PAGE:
Washington v. Gamboa, et al.

Filing 11

FINDINGS and RECOMMENDATIONS Recommending the Case Proceed Against Defendants H. Gamboa and R. Roque on First Amendment Retaliation Claim and Related State Claims and Dismissal of Remaining Claims; Thirty Day Deadline signed by Magistrate Judge Erica P. Grosjean on 5/17/2017. Referred to Judge Dale A. Drozd. Objections to F&R due by 6/19/2017. (Sant Agata, S)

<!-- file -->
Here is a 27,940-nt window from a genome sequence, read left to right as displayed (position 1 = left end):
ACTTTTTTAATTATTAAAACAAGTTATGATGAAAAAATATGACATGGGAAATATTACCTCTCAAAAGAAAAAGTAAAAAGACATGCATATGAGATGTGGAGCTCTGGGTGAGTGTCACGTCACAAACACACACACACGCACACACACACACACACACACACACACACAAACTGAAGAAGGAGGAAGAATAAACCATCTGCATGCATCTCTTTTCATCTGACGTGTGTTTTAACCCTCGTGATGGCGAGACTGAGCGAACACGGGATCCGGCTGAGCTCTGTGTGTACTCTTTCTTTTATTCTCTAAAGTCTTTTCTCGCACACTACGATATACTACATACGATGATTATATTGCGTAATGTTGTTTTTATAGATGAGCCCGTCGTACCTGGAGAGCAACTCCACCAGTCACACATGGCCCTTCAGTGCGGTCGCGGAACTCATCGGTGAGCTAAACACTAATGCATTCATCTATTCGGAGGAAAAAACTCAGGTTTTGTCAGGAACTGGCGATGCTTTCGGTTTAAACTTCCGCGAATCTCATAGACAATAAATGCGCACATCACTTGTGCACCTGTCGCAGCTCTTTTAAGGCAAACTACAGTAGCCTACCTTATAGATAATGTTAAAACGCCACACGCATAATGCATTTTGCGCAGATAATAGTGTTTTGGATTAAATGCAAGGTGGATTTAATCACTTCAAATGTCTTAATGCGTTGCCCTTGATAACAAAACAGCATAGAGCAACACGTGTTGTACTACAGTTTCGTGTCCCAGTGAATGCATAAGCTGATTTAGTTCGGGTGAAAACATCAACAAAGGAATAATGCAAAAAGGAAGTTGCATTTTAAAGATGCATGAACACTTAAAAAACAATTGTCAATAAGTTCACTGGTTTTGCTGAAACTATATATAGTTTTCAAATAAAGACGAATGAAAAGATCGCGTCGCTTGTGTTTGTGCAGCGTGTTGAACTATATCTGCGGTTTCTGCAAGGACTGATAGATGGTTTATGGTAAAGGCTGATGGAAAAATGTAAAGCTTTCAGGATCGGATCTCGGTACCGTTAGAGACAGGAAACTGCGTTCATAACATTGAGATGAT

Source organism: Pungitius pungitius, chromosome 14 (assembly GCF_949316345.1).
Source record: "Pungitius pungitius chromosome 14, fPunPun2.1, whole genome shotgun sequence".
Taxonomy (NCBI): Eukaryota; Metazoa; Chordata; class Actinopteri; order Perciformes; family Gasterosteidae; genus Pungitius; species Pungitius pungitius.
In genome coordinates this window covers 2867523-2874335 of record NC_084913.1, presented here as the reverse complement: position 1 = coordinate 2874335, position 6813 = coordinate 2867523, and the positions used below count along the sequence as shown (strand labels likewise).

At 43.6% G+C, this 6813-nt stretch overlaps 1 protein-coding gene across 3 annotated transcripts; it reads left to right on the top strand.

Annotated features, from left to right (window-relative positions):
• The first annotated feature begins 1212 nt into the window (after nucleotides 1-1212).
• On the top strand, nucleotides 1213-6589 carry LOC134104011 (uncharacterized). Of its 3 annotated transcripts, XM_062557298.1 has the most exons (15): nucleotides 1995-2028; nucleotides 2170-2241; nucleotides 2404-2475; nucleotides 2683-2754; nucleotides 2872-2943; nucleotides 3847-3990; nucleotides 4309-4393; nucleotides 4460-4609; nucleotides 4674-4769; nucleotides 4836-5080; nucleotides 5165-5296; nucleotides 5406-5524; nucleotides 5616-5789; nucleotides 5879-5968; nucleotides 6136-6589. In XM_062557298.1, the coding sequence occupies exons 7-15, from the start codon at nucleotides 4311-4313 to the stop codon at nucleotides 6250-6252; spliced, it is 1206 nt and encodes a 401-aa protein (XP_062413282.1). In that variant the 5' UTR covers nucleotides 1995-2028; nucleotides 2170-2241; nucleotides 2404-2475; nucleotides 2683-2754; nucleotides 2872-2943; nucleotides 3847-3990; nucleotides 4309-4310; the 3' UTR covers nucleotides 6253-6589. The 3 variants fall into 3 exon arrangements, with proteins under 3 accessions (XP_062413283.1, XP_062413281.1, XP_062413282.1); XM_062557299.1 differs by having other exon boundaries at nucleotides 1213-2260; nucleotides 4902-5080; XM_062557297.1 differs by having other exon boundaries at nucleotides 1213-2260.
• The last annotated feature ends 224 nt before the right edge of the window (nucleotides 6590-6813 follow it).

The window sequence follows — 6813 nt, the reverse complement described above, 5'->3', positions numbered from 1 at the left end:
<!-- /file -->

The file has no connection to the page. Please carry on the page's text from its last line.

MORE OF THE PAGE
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1 2 3 4 5 6 7 8 UNITED STATES DISTRICT COURT 9 EASTERN DISTRICT OF CALIFORNIA 10 11 14 15 FINDINGS AND RECOMMENDATIONS RECOMMENDING THE CASE PROCEED AGAINST DEFENDANTS H. GAMBOA AND R. ROQUE ON FIRST AMENDMENT RETALIATION CLAIM AND RELATED STATE CLAIMS AND DISMISSAL OF REMAINING CLAIMS Plaintiff, 12 13 Case No. 1:17-cv-00302-DAD-EPG (PC) JESSE WASHINGTON, v. H. GAMBOA and R. ROQUE, Defendants. (ECF No. 1) 16 THIRTY DAY DEADLINE 17 18 Plaintiff Jesse Washington is a state prisoner proceeding pro se and in forma pauperis in 19 this civil rights action pursuant to 42 U.S.C. § 1983. The Court screened Plaintiff’s Complaint on 20 April 28, 2017. (ECF No. 9.) In its screening order, the Court found at least one cognizable claim 21 and gave Plaintiff the option of: (1) proceeding only on his cognizable claims; (2) filing an 22 amended complaint; or (3) standing on his Complaint, subject to findings and recommendations 23 consistent with the Court’s screening order. On May 12, 2017, Plaintiff filed notice informing 24 the Court that he would like to stand on his Complaint. (ECF No. 10.) He also requests that the 25 Court consider whether the Complaint states an additional claim under 42 U.S.C. § 1985(3) 26 against the two defendants. Aside from a claim for retaliation (which the Court found was 27 cognizable) and a § 1985(3) claim for conspiracy (which the Court has not yet evaluated), 28 Plaintiff “gives Court consent to dismiss all other claims.” (ECF No. 10.) Accordingly, the Court 1 1 will now screen Plaintiff’s Complaint. 2 I. SCREENING REQUIREMENT 3 The Court is required to screen complaints brought by prisoners seeking relief against a 4 governmental entity or officer or employee of a governmental entity. 28 U.S.C. § 1915A(a). 5 The Court must dismiss a complaint or portion thereof if the prisoner has raised claims that are 6 legally “frivolous or malicious,” that fail to state a claim upon which relief may be granted, or 7 that seek monetary relief from a defendant who is immune from such relief. 28 U.S.C. 8 ' 1915A(b)(1), (2). “Notwithstanding any filing fee, or any portion thereof, that may have been 9 paid, the court shall dismiss the case at any time if the court determines that the action or appeal 10 fails to state a claim upon which relief may be granted.” 28 U.S.C. ' 1915(e)(2)(B)(ii). 11 A complaint is required to contain “a short and plain statement of the claim showing that 12 the pleader is entitled to relief.” Fed. R. Civ. P. 8(a)(2). Detailed factual allegations are not 13 required, but “[t]hreadbare recitals of the elements of a cause of action, supported by mere 14 conclusory statements, do not suffice.” Ashcroft v. Iqbal, 556 U.S. 662, 678 (2009), citing Bell 15 Atlantic Corp. v. Twombly, 550 U.S. 544, 555 (2007). Plaintiff must set forth “sufficient factual 16 matter, accepted as true, to ‘state a claim to relief that is plausible on its face.’” Id., quoting 17 Twombly, 550 U.S. at 570. The mere possibility of misconduct falls short of meeting this 18 plausibility standard. Id. at 679. While a plaintiff’s allegations are taken as true, courts “are not 19 required to indulge unwarranted inferences.” Doe I v. Wal-Mart Stores, Inc., 572 F.3d 677, 681 20 (9th Cir. 2009) (internal quotation marks and citation omitted). Additionally, a plaintiff’s legal 21 conclusions are not accepted as true. Iqbal, 556 U.S. at 678. 22 Pleadings of pro se plaintiffs “must be held to less stringent standards than formal 23 pleadings drafted by lawyers.” Hebbe v. Pliler, 627 F.3d 338, 342 (9th Cir. 2010) (holding that 24 pro se complaints should continue to be liberally construed after Iqbal). SUMMARY OF PLAINTIFF’S COMPLAINT 25 II. 26 While Plaintiff was incarcerated at Kern Valley State Prison (“KVSP”), Plaintiff reached 27 an agreement with the prison to allow Plaintiff to possess an extra Timex watch above the one 28 personal watch allotment, as well as two CDs above the ten CD allotment. 2 1 On May 5, 2015, Plaintiff filed a grievance appeal against Officers H. Flores and S. 2 Longoria for refusing to document the additional Timex watch and CDs, along with a set of 3 additional headphones, on Plaintiff’s property card. Plaintiff also had a dispute regarding 4 property resulting from correctional officer Zamora spitting into Plaintiff’s personal drinking cup 5 during another cell search. 6 Defendant Gamboa conducted a first level property appeal interview with Plaintiff on 7 May 29, 2015 and denied Plaintiff relief. Plaintiff told Defendant Gamboa that he intended to 8 pursue a property appeal in small claims court if he needed to do so. 9 Plaintiff submitted the property appeal to the second level and it was denied. On March 10 4, 2016, Plaintiff received the property appeal from the Director’s level review, indicating that 11 the Appeals Coordinator would provide Plaintiff with an additional response and, if he was not 12 satisfied, return the appeal to the Director’s level for final response. 13 Defendant Gamboa was assigned to investigate the property appeal. Defendant Gamboa 14 displayed hostility and anger toward Plaintiff and told Plaintiff that he should not have sent the 15 property appeal log to the Director’s level for review. 16 On March 14, 2016, Defendants Gamboa and Roque conducted a search of Plaintiff’s 17 cell. During the search, they took eight CDs and one legal mail priority box. They left 18 Plaintiff’s legal property in disarray. 19 When Plaintiff returned from his work shift, he confronted Defendants Gamboa and 20 Roque about the search. Defendant Gamboa told Plaintiff that “he got what was coming” and 21 should not have returned the property appeal log to the Director’s office for third level review. 22 Also, on March 14, 2016, Plaintiff alleges that Defendants Gamboa and Roque falsified a 23 CDCR-128-B Informational Chrono when they indicated that Plaintiff refused to sign the 24 authorization to allow them to mail Plaintiff’s confiscated personal property home at his own 25 expense. 26 III. RETALIATION 27 Allegations of retaliation against a prisoner's First Amendment rights to speech or to 28 petition the government may support a § 1983 claim. Silva v. Di Vittorio, 658 F.3d 1090, 1104 3 1 (9th Cir. 2011). “Within the prison context, a viable claim of First Amendment retaliation entails 2 five basic elements: (1) An assertion that a state actor took some adverse action against an 3 inmate (2) because of (3) that prisoner's protected conduct, and that such action (4) chilled the 4 inmate's exercise of his First Amendment rights, and (5) the action did not reasonably advance a 5 legitimate correctional goal.” Rhodes v. Robinson, 408 F.3d 559, 567-68 (9th Cir. 2005). 6 Plaintiff’s complaint states a cause of action for retaliation in violation of the First 7 Amendment against Defendants Gamboa and Roque based on their cell search, which included 8 the taking of property from Plaintiff, as well as the alleged falsification of documents. Plaintiff 9 has alleged facts that, liberally construed in his favor, could show that Defendants’ actions were 10 done in retaliation for Plaintiff’s filing of grievances and to chill Plaintiff’s actions. 11 IV. DUE PROCESS 12 Allegations that a plaintiff has been deprived of his property negligently or intentionally 13 without a pre-deprivation hearing do not state a due process claim under § 1983 if the 14 deprivation was random and unauthorized, see Parratt v. Taylor, 451 U.S. 527, 535-44 (1981) 15 (state employee negligently lost prisoner's hobby kit), overruled in part on other grounds, 16 Daniels v. Williams, 474 U.S. 327, 330-31 (1986); Hudson v. Palmer, 468 U.S. 517, 533 (1984) 17 (intentional destruction of inmate's property), because California provides an adequate state post18 deprivation remedy, see Zinermon v. Burch, 494 U.S. 113, 128-29 (1990) (where state cannot 19 foresee and therefore provide meaningful hearing prior to deprivation, statutory provision for 20 post-deprivation hearing or common law tort remedy for erroneous deprivation satisfies due 21 process). 22 Plaintiff’s allegations that Defendants intentionally took Plaintiff’s property during the 23 cell search does not set forth a constitutional violation because it was random and unauthorized 24 and there is an adequate post-deprivation remedy through the prison procedures and state tort 25 law. Mann v. City of Tucson, Dept. of Police, 782 F.2d 790, 792 (9th Cir. 1986) (“The usual rule 26 has been ‘[w]here only property rights are involved, mere postponement of the judicial enquiry is 27 not a denial of due process, if the opportunity given for ultimate judicial determination of 28 liability is adequate.’”), quoting Mitchell v. W.T. Grant Co., 416 U.S. 600, 611 (1974). 4 1 V. EQUAL PROTECTION 2 The Equal Protection Clause requires that persons who are similarly situated be treated 3 alike. City of Cleburne v. Cleburne Living Center, Inc., 473 U.S. 432, 439 (1985); Hartmann v. 4 Calif. Dept. of Corrs. and Rehab., 707 F.3d 1114, 1123 (9th Cir. 2013). An equal protection 5 claim may be established by showing that defendants intentionally discriminated against plaintiff 6 based on his membership in a protected class, Hartmann, 707 F.3d at 1123, or that similarly 7 situated individuals were intentionally treated differently without a rational relationship to a 8 legitimate state purpose, Engquist v. Oregon Dept. of Agriculture, 553 U.S. 591, 601–02 (2008). 9 An Equal Protection claim may also exist where a policy that is neutral on its face has a 10 disproportionate, or “disparate,” impact on an identifiable group. Village of Arlington Heights v. 11 Metro. Hous. Dev. Corp., 429 U.S. 252, 264–66 (1977). 12 Although Plaintiff asserts that Defendants acted against him on the basis of his race, 13 Plaintiff has failed to allege any facts supporting this conclusion. Instead, Plaintiff has alleged 14 facts indicating that the cell search and document fabrication was done because Plaintiff pursued 15 a property appeal. Nor has Plaintiff demonstrated that he was treated differently than any 16 similarly situated individuals. Plaintiff has not plausibly alleged a claim under the Equal 17 Protection Clause. 18 VI. 42 U.S.C. § 1985(3) 19 “To state a cause of action under § 1985(3), a complaint must allege (1) a conspiracy, (2) 20 to deprive any person or a class of persons of the equal protection of the laws, or of equal 21 privileges and immunities under the laws, (3) an act by one of the conspirators in furtherance of 22 the conspiracy, and (4) a personal injury, property damage or a deprivation of any right or 23 privilege of a citizen of the United States.” Gilliespie v. Civiletti, 629 F.2d 637, 641 (9th Cir. 24 1980), citing Griffin v. Breckenridge, 403 U.S. 88, 102-103 (1971). “The language requiring 25 intent to deprive of equal protection, or equal privileges and immunities, means that there must 26 be some racial, or perhaps otherwise class-based, invidiously discriminatory animus behind the 27 conspirators’ action.” Griffin, 403 U.S. at 102. “A claim under this section must allege facts to 28 support the allegation that defendants conspired together. A mere allegation of conspiracy 5 1 without factual specificity is insufficient.” Karim-Panahi v. Los Angeles Police Dept., 839 F.2d 2 621, 626 (9th Cir. 1988). 3 As explained above, the Complaint does not allege facts supporting a claim that 4 Defendants’ actions were motivated by racial or other discriminatory animus. Nor does it 5 demonstrate that Defendants were engaged in any kind of conspiracy based on that animus. The 6 Complaint does not even state a claim that Defendants intentionally discriminated against 7 Plaintiff on the basis of any protected class, which is an element of this separate claim. 8 VII. CONCLUSION AND ORDER 9 The Court has screened Plaintiff’s complaint and finds that it states a cognizable claim 10 for retaliation in violation of the First Amendment against Defendants H. Gamboa and R. Roque. 11 The Court will also exercise supplemental jurisdiction over state law claims asserted against 12 these defendants in relation to the deprivation of property during the cell search. The Court finds 13 that the complaint states no other cognizable claims, including any claim under 42 U.S.C. § 14 1985(3), against these defendants or against any other defendant. Plaintiff has stated that he 15 would like to dismiss any other claims. (ECF No. 10.) 16 Accordingly, based on the foregoing, IT IS HEREBY RECOMMENDED that: 17 1. This action proceed only against Defendants H. Gamboa and R. Roque on 18 Plaintiff’s claim for retaliation in violation of the First Amendment and related 19 state claims; and, 20 2. All remaining claims and defendants be dismissed from this action. 21 These Findings and Recommendations will be submitted to the United States District 22 Judge assigned to the case, pursuant to the provisions of Title 28 U.S.C. ' 636(b)(l). Within 23 thirty (30) days after being served with these Findings and Recommendations, Plaintiff may file 24 written objections with the Court. The document should be captioned “Objections to Magistrate 25 Judge=s Findings and Recommendations.” 26 \\\ 27 \\\ 28 \\\ 6 1 Plaintiff is advised that failure to file objections within the specified time may waive the 2 right to appeal the District Court’s order. Martinez v. Ylst, 951 F.2d 1153 (9th Cir. 1991). 3 4 5 IT IS SO ORDERED. Dated: May 17, 2017 /s/ UNITED STATES MAGISTRATE JUDGE 6 7 8 9 10 11 12 13 14 15 16 17 18 19 20 21 22 23 24 25 26 27 28 7